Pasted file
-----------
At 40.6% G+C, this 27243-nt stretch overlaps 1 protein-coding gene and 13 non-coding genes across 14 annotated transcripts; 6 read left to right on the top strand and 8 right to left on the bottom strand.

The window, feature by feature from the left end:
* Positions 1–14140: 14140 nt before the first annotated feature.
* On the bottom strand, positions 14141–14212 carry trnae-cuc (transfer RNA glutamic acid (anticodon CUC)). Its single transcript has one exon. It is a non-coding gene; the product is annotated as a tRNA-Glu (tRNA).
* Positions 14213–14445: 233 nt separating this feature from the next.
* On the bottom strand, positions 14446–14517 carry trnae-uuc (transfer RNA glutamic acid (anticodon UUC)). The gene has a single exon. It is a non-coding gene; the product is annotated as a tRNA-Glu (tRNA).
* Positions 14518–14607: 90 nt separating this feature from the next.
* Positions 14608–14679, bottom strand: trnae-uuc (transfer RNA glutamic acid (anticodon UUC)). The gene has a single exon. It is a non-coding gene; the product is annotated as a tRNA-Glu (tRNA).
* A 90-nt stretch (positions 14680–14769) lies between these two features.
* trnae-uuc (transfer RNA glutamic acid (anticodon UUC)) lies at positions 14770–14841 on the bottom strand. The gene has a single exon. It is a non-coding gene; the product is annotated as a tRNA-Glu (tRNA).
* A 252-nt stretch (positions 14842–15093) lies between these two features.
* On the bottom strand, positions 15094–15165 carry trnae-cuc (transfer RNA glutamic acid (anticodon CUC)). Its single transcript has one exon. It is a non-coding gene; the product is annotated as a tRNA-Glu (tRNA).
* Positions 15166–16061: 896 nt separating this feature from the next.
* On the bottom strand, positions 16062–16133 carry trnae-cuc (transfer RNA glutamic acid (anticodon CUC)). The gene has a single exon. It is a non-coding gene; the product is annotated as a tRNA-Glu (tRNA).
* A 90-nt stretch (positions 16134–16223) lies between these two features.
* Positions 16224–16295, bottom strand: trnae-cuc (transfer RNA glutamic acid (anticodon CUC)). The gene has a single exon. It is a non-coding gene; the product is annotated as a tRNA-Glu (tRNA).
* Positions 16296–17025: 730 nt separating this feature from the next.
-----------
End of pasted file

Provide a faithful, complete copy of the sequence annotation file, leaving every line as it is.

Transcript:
At 40.6% G+C, this 27243-nt stretch overlaps 1 protein-coding gene and 13 non-coding genes across 14 annotated transcripts; 6 read left to right on the top strand and 8 right to left on the bottom strand.

The window, feature by feature from the left end:
* Positions 1–14140: 14140 nt before the first annotated feature.
* On the bottom strand, positions 14141–14212 carry trnae-cuc (transfer RNA glutamic acid (anticodon CUC)). Its single transcript has one exon. It is a non-coding gene; the product is annotated as a tRNA-Glu (tRNA).
* Positions 14213–14445: 233 nt separating this feature from the next.
* On the bottom strand, positions 14446–14517 carry trnae-uuc (transfer RNA glutamic acid (anticodon UUC)). The gene has a single exon. It is a non-coding gene; the product is annotated as a tRNA-Glu (tRNA).
* Positions 14518–14607: 90 nt separating this feature from the next.
* Positions 14608–14679, bottom strand: trnae-uuc (transfer RNA glutamic acid (anticodon UUC)). The gene has a single exon. It is a non-coding gene; the product is annotated as a tRNA-Glu (tRNA).
* A 90-nt stretch (positions 14680–14769) lies between these two features.
* trnae-uuc (transfer RNA glutamic acid (anticodon UUC)) lies at positions 14770–14841 on the bottom strand. The gene has a single exon. It is a non-coding gene; the product is annotated as a tRNA-Glu (tRNA).
* A 252-nt stretch (positions 14842–15093) lies between these two features.
* On the bottom strand, positions 15094–15165 carry trnae-cuc (transfer RNA glutamic acid (anticodon CUC)). Its single transcript has one exon. It is a non-coding gene; the product is annotated as a tRNA-Glu (tRNA).
* Positions 15166–16061: 896 nt separating this feature from the next.
* On the bottom strand, positions 16062–16133 carry trnae-cuc (transfer RNA glutamic acid (anticodon CUC)). The gene has a single exon. It is a non-coding gene; the product is annotated as a tRNA-Glu (tRNA).
* A 90-nt stretch (positions 16134–16223) lies between these two features.
* Positions 16224–16295, bottom strand: trnae-cuc (transfer RNA glutamic acid (anticodon CUC)). The gene has a single exon. It is a non-coding gene; the product is annotated as a tRNA-Glu (tRNA).
* Positions 16296–17025: 730 nt separating this feature from the next.